Addressing operational inefficiencies can not only save the oil and gas industry money, but reduce the environmental impact of fracking on air quality.
Operational inefficiencies have been a major topic of discussion as oil and gas companies strive to stay afloat in the current low oil price environment. While reducing costs has been a goal of that focus, addressing operational inefficiencies can also help oil and gas companies address the controversy over hydraulic fracturing.
Senior Editor, Rigzone
Researchers with the University of Texas at Arlington (UTA) found that mechanical inefficiencies, not the inherent nature of the fracking process itself, was behind the release of ambient BTEX [benzene, toluene, ethyl benzene, and xylene compounds], into the environment in and around fracking drilling sites in the Eagle Ford region of South Texas. Researchers also found that ambient BTEX compound emissions in and around fracking sites are within the federally mandated acceptable limits for short-term exposure.
The results suggest that air contamination events from fracking can be monitored, controlled and reduced, said Kevin Schug, UTA Shimadzu Distinguished Professor of Analytical Chemistry and director of UTA’s Collaborative Laboratories for Environmental Analysis and Remediation, in an Aug. 26 press statement.
“We hope that this research would help producers and other upstream operators improve the efficiency and reduce the environmental impact of unconventional drilling,” Schug said in the statement.
The surge in hydraulic fracturing that unleashed the U.S. shale boom also unleashed controversy over fracking’s impact on the environment, including the amount of water used in the process, as well as air quality. Over the past few years, I’ve heard discussions at many industry conferences about the need for oil and gas companies to reduce the environmental impact of their operations. Reducing the environmental footprint of oil and gas operations has been seen as critical for industry to maintain their “license to operate”.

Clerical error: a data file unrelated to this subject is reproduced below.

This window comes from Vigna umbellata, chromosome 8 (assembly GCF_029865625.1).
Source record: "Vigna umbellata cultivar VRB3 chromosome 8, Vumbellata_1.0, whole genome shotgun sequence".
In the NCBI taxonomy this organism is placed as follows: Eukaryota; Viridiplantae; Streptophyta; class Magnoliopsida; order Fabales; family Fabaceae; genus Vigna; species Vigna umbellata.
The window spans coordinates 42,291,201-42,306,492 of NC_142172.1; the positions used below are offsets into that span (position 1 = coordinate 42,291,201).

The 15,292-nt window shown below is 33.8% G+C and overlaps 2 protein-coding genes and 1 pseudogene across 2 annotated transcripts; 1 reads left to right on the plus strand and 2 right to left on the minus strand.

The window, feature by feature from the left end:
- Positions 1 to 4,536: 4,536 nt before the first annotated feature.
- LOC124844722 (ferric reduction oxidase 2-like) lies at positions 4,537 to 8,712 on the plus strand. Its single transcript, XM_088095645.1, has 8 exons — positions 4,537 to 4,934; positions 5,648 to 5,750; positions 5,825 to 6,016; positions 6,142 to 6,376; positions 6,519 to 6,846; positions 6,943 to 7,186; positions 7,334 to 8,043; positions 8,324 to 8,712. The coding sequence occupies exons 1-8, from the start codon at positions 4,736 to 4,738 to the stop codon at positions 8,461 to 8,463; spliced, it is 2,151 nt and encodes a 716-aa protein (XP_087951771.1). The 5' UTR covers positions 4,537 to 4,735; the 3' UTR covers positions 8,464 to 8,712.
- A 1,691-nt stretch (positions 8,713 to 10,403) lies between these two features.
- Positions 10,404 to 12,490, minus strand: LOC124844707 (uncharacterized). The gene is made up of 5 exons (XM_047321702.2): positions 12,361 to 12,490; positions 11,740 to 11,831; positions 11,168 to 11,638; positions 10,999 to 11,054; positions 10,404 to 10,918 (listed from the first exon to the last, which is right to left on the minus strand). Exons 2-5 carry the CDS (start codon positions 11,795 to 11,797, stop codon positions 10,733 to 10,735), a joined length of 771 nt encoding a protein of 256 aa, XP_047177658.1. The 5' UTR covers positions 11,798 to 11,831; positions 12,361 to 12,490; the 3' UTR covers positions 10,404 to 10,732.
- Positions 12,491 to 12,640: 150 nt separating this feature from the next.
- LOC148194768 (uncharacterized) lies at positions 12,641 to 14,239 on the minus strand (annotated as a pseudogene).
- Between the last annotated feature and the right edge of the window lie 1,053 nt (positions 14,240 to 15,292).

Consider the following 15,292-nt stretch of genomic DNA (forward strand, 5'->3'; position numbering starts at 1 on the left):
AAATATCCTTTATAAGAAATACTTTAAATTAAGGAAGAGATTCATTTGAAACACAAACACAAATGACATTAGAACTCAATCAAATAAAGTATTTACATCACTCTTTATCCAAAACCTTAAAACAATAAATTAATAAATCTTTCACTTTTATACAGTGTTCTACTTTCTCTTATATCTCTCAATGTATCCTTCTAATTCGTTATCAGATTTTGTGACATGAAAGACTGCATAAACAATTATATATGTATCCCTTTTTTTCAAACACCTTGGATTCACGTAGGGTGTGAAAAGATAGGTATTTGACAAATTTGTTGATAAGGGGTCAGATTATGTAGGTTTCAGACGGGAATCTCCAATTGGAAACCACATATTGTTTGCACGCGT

I see the study results as good news for the oil and gas industry. If the issue is operational inefficiencies, not inherent to the extraction process, then I would think that industry efforts to address inefficiencies could go a long way to addressing concerns over air quality.
At present, the oil and gas industry is being forced to reexamine all aspects of its operations due to low oil prices. This includes reducing inefficiencies in operations. While reducing cost is a major concern, addressing environmental concerns could also be an added bonus.
While this downturn has been painful, the oil and gas industry will come out healthier than before, Ken Tubman, vice president of subsurface with ConocoPhillips, told attendees at a recent energy industry conference. I agree with Tubman’s sentiment, and believe not only that companies will be healthier financially, but that the environmental impact of oil and gas operations will continue to be lessened.
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